Assigned by a professor to accompany police on patrol runs, she had raced with two cops to the scene of a raucous domestic dispute. Standing on the landing below, Herman watched one officer bang on an apartment door while the other nervously fingered his handgun. What the first officer saw when the door opened—a whining child, say, or a shotgun-toting madman—and how he communicated that information to his partner could have life-or-death consequences, she realized.

The following Monday, Herman made a cold call to the New York City Police Academy to pitch her course. And four months later, she was teaching NYPD captains at the Frick. One comment she remembers was an officer's take on Claude Lorrain's 17th-century painting Sermon on the Mount, in which a crowd gazes up at Jesus. "If I drove up on the scene and saw all these people looking up," the cop said, "I'd figure I had a jumper."

Herman, speaking to the class I attended, underscored the need for precision by recounting the murder of a woman whose body was not found for more than a year, partly, according to news reports, because of a commander's vague instructions about where to look for it.

Anderson, who is often called to crime scenes, took the lesson seriously. Instead of ordering detectives generally to "search the block" for shell casings, weapons or other evidence, he said he would now tell them specifically to start at the far end, work their way back to the near end, look under all the parked cars, behind the gated areas, in the shrubbery, in the garages and in the trash cans.

One of Herman's graduates, Lt. Dan Hollywood, whose last name seems well-suited to his Jimmy Stewart-like demeanor, said her pointers have helped snag pickpockets, handbag snatchers and shoplifters who prowl the Times Square area. Hollywood coordinates the Grand Larceny Task Force of 24 plainclothes officers. "Instead of telling my people that the guy who keeps looking into one parked car after another is dressed in black," he explained, "I might say he's wearing a black wool hat, a black leather coat with black fur trim, a black hoodie sweatshirt and Timberlands."

New York's finest aren't the only law-enforcement types to benefit from Herman's teaching. Other students have included U.S. Secret Service agents and members of the Department of Homeland Security, the Transportation Security Administration, the Strategic Studies Group of the Naval War College, the National Guard and, during a visit to London, the Metropolitan Police of Scotland Yard.

Perhaps the most vivid illustration of art's crime-fighting power involved a task force of federal, state and local officers investigating mob control of garbage collection in Connecticut. One FBI agent went undercover for 18 months, and during that time, as it happened, attended one of Herman's classes at the Frick. According to Bill Reiner, the FBI special agent who heads the task force, Herman's exercises helped the undercover agent sharpen his observations of office layouts, storage lockers, desks and file cabinets containing incriminating evidence. The information he provided led to detailed search warrants and ultimately resulted in 34 convictions and government seizure and sale of 26 trash-hauling companies worth $60 million to $100 million.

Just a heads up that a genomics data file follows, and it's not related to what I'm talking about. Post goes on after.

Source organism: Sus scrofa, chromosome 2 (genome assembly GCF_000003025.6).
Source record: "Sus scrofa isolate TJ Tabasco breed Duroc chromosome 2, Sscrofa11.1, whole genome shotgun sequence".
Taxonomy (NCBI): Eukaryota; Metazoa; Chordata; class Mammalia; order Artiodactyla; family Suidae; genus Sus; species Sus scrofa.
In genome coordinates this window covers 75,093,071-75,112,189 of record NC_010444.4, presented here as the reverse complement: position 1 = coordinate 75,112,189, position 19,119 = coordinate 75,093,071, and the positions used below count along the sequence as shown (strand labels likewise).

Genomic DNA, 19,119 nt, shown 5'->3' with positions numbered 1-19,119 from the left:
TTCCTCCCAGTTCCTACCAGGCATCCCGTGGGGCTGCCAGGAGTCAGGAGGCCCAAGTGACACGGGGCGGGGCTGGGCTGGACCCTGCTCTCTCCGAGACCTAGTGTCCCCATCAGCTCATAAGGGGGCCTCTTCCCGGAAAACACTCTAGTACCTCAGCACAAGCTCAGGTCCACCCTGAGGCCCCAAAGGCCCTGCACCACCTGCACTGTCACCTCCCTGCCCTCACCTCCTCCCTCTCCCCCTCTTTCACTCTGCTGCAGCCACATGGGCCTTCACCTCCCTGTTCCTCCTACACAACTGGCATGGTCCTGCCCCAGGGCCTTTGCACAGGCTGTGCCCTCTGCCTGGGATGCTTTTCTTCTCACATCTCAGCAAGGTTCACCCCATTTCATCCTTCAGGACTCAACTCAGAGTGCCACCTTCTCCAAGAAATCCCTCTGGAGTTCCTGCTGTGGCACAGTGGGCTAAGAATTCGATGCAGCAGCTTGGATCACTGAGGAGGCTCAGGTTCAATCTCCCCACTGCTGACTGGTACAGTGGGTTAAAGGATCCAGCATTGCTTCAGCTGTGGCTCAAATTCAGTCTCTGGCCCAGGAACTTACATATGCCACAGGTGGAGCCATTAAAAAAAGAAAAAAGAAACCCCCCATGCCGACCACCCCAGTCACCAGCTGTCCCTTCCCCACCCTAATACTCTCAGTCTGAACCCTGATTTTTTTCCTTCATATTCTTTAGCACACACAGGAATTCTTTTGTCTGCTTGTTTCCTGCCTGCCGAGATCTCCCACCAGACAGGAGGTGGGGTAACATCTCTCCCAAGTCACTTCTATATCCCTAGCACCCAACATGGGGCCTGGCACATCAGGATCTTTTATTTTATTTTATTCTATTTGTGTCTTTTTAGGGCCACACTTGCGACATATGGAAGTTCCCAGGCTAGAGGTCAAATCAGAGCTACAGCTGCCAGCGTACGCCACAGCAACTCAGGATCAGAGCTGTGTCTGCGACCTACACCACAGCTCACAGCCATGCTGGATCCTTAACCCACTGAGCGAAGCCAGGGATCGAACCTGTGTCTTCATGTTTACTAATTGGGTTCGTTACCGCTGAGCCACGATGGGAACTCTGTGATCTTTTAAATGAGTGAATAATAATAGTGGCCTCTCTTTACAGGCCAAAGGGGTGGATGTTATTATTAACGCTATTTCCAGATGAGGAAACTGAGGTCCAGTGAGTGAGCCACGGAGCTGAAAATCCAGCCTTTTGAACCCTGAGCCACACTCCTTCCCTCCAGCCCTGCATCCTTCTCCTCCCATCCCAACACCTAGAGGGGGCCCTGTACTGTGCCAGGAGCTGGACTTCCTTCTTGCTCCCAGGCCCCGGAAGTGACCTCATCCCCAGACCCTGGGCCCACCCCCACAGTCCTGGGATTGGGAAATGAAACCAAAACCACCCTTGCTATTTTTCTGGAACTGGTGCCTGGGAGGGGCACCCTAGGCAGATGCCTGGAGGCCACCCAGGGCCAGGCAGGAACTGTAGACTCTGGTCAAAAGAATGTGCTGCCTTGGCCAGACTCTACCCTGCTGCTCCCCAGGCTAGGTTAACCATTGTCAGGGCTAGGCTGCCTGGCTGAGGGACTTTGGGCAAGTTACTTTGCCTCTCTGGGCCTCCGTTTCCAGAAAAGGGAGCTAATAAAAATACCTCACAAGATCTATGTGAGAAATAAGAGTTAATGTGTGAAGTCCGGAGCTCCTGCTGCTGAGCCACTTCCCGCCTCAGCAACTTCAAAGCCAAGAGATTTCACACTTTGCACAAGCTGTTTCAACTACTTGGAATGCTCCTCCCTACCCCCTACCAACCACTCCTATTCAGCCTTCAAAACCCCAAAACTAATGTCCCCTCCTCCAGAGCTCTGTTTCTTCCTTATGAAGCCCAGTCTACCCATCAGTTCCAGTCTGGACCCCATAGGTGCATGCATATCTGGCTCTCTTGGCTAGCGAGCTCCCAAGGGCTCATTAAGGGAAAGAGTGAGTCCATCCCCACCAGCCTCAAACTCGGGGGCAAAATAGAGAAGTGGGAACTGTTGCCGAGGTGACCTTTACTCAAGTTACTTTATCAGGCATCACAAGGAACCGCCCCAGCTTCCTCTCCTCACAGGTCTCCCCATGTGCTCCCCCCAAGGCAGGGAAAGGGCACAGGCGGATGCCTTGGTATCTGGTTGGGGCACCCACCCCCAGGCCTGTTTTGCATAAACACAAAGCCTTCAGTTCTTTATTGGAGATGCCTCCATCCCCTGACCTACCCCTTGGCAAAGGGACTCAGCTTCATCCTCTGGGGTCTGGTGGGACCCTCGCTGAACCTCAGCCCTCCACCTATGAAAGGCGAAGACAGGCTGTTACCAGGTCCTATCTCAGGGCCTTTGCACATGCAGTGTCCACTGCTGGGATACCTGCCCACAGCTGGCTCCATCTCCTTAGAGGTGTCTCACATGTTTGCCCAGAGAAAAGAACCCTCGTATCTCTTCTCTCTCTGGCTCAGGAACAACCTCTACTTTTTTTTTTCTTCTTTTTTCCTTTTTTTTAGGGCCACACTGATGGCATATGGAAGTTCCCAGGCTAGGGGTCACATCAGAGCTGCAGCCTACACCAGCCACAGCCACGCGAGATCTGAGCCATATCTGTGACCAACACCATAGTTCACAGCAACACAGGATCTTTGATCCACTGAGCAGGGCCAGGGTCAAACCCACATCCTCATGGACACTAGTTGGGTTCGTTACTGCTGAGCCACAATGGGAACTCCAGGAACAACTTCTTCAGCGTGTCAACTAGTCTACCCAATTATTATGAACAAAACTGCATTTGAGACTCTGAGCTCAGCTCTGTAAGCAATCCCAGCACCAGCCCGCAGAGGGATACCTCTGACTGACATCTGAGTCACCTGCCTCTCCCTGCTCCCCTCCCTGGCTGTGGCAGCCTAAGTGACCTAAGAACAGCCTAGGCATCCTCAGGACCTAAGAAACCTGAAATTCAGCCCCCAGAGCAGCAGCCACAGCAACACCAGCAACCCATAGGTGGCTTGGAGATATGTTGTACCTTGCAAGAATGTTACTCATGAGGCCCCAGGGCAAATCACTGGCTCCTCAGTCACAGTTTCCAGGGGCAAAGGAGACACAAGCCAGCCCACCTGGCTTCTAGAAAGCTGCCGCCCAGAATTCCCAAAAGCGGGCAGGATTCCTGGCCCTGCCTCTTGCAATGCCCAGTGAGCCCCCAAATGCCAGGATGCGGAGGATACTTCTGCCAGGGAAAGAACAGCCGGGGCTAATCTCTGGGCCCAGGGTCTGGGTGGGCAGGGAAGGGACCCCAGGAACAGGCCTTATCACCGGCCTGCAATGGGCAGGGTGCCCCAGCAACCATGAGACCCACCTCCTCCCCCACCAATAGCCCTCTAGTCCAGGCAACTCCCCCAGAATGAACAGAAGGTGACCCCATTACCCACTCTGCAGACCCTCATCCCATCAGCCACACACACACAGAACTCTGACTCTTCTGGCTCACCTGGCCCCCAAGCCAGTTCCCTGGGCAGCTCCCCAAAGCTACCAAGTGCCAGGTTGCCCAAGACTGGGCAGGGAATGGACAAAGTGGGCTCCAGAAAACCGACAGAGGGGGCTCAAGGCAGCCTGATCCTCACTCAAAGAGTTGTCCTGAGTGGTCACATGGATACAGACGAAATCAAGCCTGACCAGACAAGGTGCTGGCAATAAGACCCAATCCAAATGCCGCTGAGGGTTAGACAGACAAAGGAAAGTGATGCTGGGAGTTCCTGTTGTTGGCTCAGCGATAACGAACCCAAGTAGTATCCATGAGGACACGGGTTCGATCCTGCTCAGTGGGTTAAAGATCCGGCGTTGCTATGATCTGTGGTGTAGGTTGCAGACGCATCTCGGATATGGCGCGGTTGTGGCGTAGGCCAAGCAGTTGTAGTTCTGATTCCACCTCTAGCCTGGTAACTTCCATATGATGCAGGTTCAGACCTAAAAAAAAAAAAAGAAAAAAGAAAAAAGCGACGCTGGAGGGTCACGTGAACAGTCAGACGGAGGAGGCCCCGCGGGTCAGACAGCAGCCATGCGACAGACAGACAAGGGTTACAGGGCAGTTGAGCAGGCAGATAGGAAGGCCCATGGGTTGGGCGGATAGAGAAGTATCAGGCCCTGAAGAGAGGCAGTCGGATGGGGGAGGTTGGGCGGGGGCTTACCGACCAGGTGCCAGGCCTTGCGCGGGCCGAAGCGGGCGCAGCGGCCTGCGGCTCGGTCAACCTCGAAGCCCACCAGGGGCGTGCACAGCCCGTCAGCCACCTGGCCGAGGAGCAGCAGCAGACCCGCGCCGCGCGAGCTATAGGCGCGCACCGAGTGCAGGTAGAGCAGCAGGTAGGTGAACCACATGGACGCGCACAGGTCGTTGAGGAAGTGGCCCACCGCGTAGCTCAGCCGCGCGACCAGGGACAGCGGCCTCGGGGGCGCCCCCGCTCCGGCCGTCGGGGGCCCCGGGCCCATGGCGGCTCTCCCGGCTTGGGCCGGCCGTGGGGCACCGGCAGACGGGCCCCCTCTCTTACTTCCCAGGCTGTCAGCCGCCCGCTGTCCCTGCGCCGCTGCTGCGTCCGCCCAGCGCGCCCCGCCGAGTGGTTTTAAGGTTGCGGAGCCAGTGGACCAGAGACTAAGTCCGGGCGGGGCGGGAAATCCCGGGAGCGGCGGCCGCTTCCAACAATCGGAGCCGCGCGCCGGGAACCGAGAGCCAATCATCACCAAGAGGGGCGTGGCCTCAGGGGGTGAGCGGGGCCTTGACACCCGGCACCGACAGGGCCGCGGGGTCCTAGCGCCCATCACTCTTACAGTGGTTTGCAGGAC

"Amy taught us that to be successful, you have to think outside the box," said Reiner. "Don't just look at a picture and see a picture. See what's happening."

Herman has taken her lessons to heart. When her 7-year-old son, Ian, was in preschool, his teacher worried that he wasn't verbal enough and suggested that Herman try some of her exercises on the boy. Herman pressed him to describe in detail what he saw when they were at home or on the street. "It worked!" Herman says. "We started talking about all the things we see and why we think they look that way, and he hasn't stopped talking since."

She encounters frequent reminders of her pedagogy's impact. While riding the subway not long ago, Herman noticed two burly men giving her the eye. They were unshaven and dressed in shabby attire. They made her nervous, and she got ready to get off the train at the next station.

Then one of the men tapped her on the elbow. "Hey," he said, "we took your course. We're cops."

Neal Hirschfeld's latest book, Dancing With the Devil, the true story of a federal undercover agent, will be published next year. Photographer Amy Toensing is based in New York City.

"The captains enjoy analyzing the crime scene," says Herman (with Jerry Garcia, with hands folded; Brian Franklin, with hands in pockets; and Patricia MacDonald). They're looking at Georges de La Tour's The Fortune Teller, in which a man is being robbed. Amy Toensing
"How would you describe this woman in one sentence?" Amy Herman (at the Metropolitan Museum with Sargent's Madame X) asks her class of cops. Some say it helps them make arrests. Amy Toensing
The Fortune Teller, probably 1630s
Georges de La Tour

Oil on canvas
Courtesy of The Metropolitan Museum of Art
Caravaggio's The Calling of St. Matthew caused a discussion among the police officers over who robbed whom. Herman informed them that no one was being accused or arrested and that the man in the shadow was Jesus Christ. Araldo de Luca / Corbis
In Automat by Edward Hopper, the police officers discussed what the woman may be drinking, settling for coffee over tea due to the lack of a spoon or a pot. Francis G. Mayer / Corbis
The Abduction of the Sabine Women, probably 1633-34
Nicolas Poussin

Oil on canvas
Courtesy of The Metropolitan Museum of Art
Broken Eggs, 1756
Jean-Baptiste Greuze

Oil on canvas
Courtesy of The Metropolitan Museum of Art
Antoine-Laurent Lavoisier (1743-1794) and His Wife (Marie-Anne-Pierrette Paulze, 1758-1836), 1788
Jacques-Louis David

Oil on canvas
Courtesy of The Metropolitan Museum of Art
The Battle between Christians and Moors at El Sotillo, part of an altarpiece, ca. 1637-39
Francisco de Zurbarán

Oil on canvas
Courtesy of The Metropolitan Museum of Art